THE RELATION OF SENSE-DATA TO PHYSICS:
Physics is said to be an empirical science, based upon observation and experiment.
It is supposed to be verifiable, i.e., capable of calculating beforehand results subsequently confirmed by observation and experiment.
What can we learn by observation and experiment?
Nothing, so far as physics is concerned, except immediate data of sense: certain patches of color, sounds, tastes, smells, etc., with certain spatiotemporal relations.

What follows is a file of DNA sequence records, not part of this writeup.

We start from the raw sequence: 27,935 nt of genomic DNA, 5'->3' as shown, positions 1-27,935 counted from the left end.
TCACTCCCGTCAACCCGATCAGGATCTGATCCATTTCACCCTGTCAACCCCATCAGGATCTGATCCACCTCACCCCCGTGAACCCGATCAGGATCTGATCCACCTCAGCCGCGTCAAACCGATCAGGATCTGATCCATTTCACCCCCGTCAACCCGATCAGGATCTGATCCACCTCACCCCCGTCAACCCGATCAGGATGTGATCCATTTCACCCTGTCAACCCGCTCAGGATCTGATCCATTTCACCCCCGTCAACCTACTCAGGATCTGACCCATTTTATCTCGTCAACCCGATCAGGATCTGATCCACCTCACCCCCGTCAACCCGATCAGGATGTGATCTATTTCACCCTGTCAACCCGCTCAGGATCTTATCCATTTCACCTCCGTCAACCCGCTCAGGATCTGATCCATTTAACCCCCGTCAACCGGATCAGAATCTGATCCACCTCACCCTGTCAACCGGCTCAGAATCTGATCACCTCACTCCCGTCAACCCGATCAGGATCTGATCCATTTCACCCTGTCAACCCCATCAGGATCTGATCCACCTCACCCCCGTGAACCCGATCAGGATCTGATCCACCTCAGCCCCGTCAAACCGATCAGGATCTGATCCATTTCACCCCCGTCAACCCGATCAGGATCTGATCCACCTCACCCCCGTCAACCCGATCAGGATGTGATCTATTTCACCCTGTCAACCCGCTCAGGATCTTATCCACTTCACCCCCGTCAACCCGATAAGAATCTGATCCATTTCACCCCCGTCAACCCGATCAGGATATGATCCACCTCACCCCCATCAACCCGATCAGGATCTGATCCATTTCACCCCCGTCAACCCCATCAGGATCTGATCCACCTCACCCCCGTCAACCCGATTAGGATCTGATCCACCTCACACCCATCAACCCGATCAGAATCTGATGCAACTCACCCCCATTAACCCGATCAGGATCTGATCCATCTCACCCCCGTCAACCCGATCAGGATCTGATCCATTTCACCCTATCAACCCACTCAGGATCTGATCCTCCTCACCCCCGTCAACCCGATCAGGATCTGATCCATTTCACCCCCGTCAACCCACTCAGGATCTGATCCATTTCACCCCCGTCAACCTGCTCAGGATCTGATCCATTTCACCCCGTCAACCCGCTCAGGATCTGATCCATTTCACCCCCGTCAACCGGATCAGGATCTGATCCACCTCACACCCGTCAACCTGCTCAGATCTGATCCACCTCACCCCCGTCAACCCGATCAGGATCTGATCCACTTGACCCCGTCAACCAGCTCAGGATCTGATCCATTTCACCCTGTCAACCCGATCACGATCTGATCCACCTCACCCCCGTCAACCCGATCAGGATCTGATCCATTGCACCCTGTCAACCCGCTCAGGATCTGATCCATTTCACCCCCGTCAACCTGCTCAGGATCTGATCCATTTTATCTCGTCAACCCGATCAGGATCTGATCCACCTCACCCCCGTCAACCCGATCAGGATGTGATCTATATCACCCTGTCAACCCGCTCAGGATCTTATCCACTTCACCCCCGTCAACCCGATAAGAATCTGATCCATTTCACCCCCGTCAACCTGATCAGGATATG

The supposed contents of the physical world are prima facie very different from these: molecules have no color, atoms make no noise, electrons have no taste, and corpuscles do not even smell.
If such objects are to be verified, it must be solely through their relation to sense-data: they must have some kind of____________________
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Publication information: Book title: Philosophy of Science. Contributors: Arthur Danto - Editor, Sidney Morgenbesser - Editor. Publisher: Meridian Books. Place of publication: New York. Publication year: 1960. Page number: 33.